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Parasitebiology

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This PowerPoint presentation, "Parasites and their biology" is the first from a four-part webinar series on worms. The author is Susan Schoenian, University of Maryland Extension Sheep & Goat …

This PowerPoint presentation, "Parasites and their biology" is the first from a four-part webinar series on worms. The author is Susan Schoenian, University of Maryland Extension Sheep & Goat Specialist.

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  • 1. I. Parasites and their biology
    species, life cycles, pathogenicity, interactions
  • 2. Barber pole worms in abomasumImage source: ScienceWatch.com
    What is a parasite?
    A (generally undesirable) living organism that exists by stealing the resources produced or collected by another living organism.
  • 3. There are two kinds of parasites.
    Internal (endo) – a parasite that lives inside another organism.
    External (ecto) – a parasite that lives on the blood of the host or lays eggs on their hide or in their nose.
    External parasite: sheep ked (tick)Image from Colorado State University
  • 4. There are two general kinds of internal parasites.
    Helminthsmulti-cellular
    Nematodes
    Cestodes
    Trematodes
    Protozoasingle cell
    Coccidia
    Giardia
    Cryptosporidium
    Haemonchus contortus (barber pole worm)
    Image from University of Georgia
  • 5. 1. Helminths (parasitic worms)
    NematodesRoundworms
    CestodesTapeworms
    TrematodesFlukes
    Barber pole wormImage source: MicrobiologyBytes
  • 6. A. Nematodes (roundworms)Phylum Nematoda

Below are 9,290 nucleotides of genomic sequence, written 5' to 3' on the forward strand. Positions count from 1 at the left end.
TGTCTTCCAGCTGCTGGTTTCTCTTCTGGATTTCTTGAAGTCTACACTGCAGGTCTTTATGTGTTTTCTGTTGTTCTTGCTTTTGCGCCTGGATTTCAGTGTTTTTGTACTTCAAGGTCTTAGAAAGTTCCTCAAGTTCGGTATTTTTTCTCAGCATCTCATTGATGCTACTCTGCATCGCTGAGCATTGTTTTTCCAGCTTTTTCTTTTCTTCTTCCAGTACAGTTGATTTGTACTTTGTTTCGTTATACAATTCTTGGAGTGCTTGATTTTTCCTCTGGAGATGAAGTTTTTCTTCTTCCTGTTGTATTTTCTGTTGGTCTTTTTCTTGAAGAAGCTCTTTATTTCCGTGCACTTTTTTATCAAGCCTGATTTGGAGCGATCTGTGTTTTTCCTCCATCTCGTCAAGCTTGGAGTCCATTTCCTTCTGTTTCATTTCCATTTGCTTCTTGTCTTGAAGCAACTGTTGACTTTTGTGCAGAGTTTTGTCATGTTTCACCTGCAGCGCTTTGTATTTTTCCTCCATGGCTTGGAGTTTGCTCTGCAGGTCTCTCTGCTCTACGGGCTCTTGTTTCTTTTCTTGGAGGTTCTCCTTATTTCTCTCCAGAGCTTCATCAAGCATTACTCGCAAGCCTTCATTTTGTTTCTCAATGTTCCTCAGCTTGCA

Approximately 1 million
    Over 28,000 described
    Over 16,000 parasitic
    Round
    Elongated
    Worm-like
    Have digestive systems
    Reproduce sexually
    Mostly host-specific
    Not all are pathogenic
    Most significant kind of internal parasites that affect sheep and goats.
  • 7. ClassNematoda -> SuperfamilyStrongyloidea -> FamilyStrongylidae-> Genera StrongylePrimary parasites affecting sheep and goats: Strongyles
  • 8. Haemonchus contortusBarber pole worm
    Most common in warm, moist climates with summer rainfalls.
    Adapting to cooler climates.
    Most deadly worm.
    Blood sucker.
    Prolific egg layer.
  • 9. Western Maryland Pasture-Based Meat Goat Performance Test (2009)
  • 10. Strongyle- type worms
    Direct life cycles
    Weather dependent
    14 to 21 days
    Eggs cannot be differentiated in fecal analyses.
    75 – 95 µ m
    Mixed infections common.
    Have developed varying levels of resistance to anthelmintics.
    L4, adult suck blood
    L3
    L1
    L2
  • 11. Environmental-parasite interactions
    Optimal conditions for development of Haemonchus larvae are 82⁰F and humidity above 70%.
    Teladorsagia is better adapted to cooler, temperate climates. They fair poorly in very hot, dry summers.
    Trichostrongylus spp. are more resistant to cold and desiccation than Haemonchus.
  • 12. Hypobiosisinhibited or arrested larval development
    Period of delayed development whereby 4th stage larvae stop development and remain in the mucosa for 3 to 4 months.
    Occurs when there is insufficient moisture or temperatures that are too cold for larval development.
    Occurs in winter or summer, depending upon parasite and geographic location.
    Probably involves some immune and environmental cues.
    Survival mechanism
    No host response
  • 13. Strongyles that cause occasional problems
    BunostomumHookworm
    Cooperiaspp.Small intestinal worm
    Nematodirusthreadneck worm
    OesophagastomumNodule worm
    StrongyloidesCommon threadworm
    TrichurisovisWhipworm
    MuelleriuscapillarisDictyocaulusfilaria Lungworms
    Paralaphostrongylus tenius Meningeal worm(brain, deer worm)
  • 14. Lungworms
    Muelleriuscapillaris
    Dictyocaulusfilaria
    Direct or indirect life cycle